Press "Enter" to skip to content

Fix: CSS Animation slow or choppy in mobile browsers

EDIT: DONT DO THIS. It breaks z-index rules sometimes on modern webkit based browsers.

I’m developing an iPhone app using the PhoneGap library, which lets you write your app as if it were a website. That means any UI transitions or animations have to be written the way you would for any modern website targeting Webkit: CSS3 transitions (mobile javascript is too slow for frame by frame calculations).

Unfortunately, CSS transitions can be a little slow, a little choppy, even on iPhone 4 and the faster Android based phones. The problem is that, by default, webkit doesn’t involve the GPU unless you’re doing 3D transforms. With desktop horsepower, thats fine. On a mobile device, that GPU could really help.

So how do you force webkit to share the processing load with the GPU?

Apply this style to the element you’re animating:

-webkit-transform: translateZ(0);

Simple, but effective.


  1. Sac Hermes Sac Hermes September 19, 2011

    whoah that blog site will be superb i love looking at you. Maintain the excellent artwork! You feel, lots of people are searching for this info, you can help him or her enormously.

  2. Prakash Prakash January 9, 2012

    Hi, I am using 2D transforms. The webkit animation is slow in android when compare to ipad/iphone. Is it helpful to mention this fix to solve my issue?

    • Chris Silich Chris Silich January 9, 2012

      I never tested it on android, but since they’re using the same rendering engine, I assume the same fix would work. Only one way to find out…

      • andy andy May 22, 2012

        This only helps in browsers that support hardware rendering. There’s only a handfull of Android phones that support hardware rendering right now – so unfortunately there is a small chance this would help with animation on android.

        The general idea is that when you’re updating css transformations on objects you use translate3d instead of translate; as in translate3d(10px,10px,0);

        The big problem with this is older android os’s don’t support the translate3d transform…

  3. Aaron Aaron February 2, 2012

    I’ve been working on a mobile webapp with some drag/slide animation features, and have changed many of my translateX transform animations to translate3d(#,0,0), as touch responsiveness under the former was choppy at best, and practically absent at worst. I can confirm that this fix works for Webkit-based browsers on iOS and Android (I’m testing on a Samsung Galaxy Nexus as well as several generation’s of the iPhone), but would advise that developers use it sparingly, as an abundance of hardware-accelerated effects on the page can really eat through a viewer’s battery, and hardware accelerated elements seem to render more slowly when the part of the page containing them is loaded/reloaded. Also, apparently the opacity property also triggers hardware rendering in many cases, so if you’re frequently manipulating the transform property via JavaScript, defining an opacity value of 1 may serve as a welcome alternative to a superfluous translate3d property included only to trigger the hardware rendering.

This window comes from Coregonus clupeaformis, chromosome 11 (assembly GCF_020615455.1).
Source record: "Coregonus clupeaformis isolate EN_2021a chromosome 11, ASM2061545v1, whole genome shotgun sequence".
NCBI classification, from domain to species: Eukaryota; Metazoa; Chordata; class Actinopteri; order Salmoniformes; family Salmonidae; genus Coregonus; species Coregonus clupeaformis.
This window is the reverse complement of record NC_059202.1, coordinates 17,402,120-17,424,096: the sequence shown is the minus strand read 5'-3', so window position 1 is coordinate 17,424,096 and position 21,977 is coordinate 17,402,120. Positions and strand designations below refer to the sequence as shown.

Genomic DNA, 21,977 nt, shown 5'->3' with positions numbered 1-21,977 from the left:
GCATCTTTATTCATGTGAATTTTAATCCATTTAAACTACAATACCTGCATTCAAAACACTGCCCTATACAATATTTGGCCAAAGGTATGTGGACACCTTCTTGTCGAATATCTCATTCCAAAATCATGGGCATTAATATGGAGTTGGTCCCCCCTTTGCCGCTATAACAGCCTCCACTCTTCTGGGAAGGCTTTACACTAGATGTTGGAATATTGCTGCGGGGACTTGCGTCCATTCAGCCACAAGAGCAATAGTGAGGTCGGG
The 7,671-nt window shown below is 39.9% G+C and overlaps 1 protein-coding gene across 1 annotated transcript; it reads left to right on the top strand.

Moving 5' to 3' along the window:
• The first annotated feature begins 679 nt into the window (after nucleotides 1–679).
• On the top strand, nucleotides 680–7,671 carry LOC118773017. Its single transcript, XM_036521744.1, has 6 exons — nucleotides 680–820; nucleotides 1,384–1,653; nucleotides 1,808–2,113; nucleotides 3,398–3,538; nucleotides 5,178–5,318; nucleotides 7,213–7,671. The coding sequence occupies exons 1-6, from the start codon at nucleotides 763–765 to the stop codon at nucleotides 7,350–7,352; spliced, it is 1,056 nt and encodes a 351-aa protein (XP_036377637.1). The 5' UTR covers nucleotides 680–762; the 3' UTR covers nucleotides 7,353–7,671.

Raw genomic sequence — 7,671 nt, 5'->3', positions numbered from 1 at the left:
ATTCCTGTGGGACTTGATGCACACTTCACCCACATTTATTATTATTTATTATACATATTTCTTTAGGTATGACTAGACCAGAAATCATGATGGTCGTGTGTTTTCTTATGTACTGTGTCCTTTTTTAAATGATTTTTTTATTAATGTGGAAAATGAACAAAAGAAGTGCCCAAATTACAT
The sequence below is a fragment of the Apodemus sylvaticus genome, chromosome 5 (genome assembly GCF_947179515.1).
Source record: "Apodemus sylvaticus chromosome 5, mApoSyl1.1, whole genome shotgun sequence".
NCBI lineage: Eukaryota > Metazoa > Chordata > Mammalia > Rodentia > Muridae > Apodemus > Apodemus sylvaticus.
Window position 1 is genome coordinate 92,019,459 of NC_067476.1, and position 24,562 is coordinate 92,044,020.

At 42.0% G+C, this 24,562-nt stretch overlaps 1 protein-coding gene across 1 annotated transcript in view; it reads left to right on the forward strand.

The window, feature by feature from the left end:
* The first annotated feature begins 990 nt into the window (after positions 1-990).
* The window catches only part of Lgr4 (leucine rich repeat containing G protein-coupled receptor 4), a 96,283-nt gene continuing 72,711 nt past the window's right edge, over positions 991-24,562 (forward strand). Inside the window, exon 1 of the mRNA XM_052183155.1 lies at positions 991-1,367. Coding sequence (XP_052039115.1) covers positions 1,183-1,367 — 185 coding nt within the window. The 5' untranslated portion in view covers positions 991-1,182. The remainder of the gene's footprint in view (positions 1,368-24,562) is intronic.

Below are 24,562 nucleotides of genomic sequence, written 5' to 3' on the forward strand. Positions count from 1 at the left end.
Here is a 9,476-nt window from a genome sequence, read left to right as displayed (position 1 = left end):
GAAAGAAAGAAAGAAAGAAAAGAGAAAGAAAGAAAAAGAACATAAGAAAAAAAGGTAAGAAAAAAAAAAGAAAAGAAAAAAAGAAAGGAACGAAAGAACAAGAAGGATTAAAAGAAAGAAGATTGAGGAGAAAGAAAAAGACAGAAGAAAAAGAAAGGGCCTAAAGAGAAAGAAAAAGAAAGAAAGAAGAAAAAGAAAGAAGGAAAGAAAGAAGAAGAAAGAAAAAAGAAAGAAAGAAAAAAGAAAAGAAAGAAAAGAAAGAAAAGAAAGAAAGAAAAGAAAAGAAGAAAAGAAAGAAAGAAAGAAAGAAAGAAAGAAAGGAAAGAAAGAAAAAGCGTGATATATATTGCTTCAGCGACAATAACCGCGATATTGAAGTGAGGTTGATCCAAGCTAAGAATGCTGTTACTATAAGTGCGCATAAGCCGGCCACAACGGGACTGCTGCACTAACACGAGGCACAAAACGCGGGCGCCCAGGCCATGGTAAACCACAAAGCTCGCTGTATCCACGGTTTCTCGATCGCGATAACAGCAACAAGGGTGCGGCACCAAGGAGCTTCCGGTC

• andy andy May 22, 2012

      An abundance of animations would not affect the users battery. You’re either using the gpu or you’re not. If you have one dom element with z-rendering enabled, then you’re using the users battery.

  4. Lee Bartelme Lee Bartelme February 21, 2012

    This is probably one of the simplest and groundbreaking things I have seen in a while. jQuery animations also have the ability to SUCK on the mobile platforms, but this little trick works wonders. With my small app I appled this to the body of the page and all elements that are animated now run smooth.

  5. sergio sergio May 4, 2012

    You are a genius.
    This solves 50% of my problem and 0% was answered in Apple forums (the regular one. It seems I have to be a paid user, not just “registered” in order to browse the dev forums)

    If you find the solution to the other 50% of the reasons why websites become really irresponsive I look forward for a new post! That is, the elements being transformed require the whole page outer bounds to be re-calculated to FIT the damn viewport with every frame/change.

    I tried every combination of the viewport tag attributes, no success. It only sets the initial view, and the page still gets re-drawn with every frame.
    I tried using widths for everything, and images, no success.
    Getting rid of shadows helped a little the speed, but didn’t stop the resizing.

    So the website is un-browse-able.

    Hope you find a solution


  6. Rev Rev June 20, 2012

    So i can use that fix and continue to use any js library like jquery, zepto, jqtouch etc.,? Or should i use plain css for page transforms and other animations?

    • Chris Silich Chris Silich June 21, 2012

      You can use any javascript library you want, but the animations themselves must be written in CSS, not javascript. It is absolutely vital for mobile developers to learn CSS animation instead of javascript.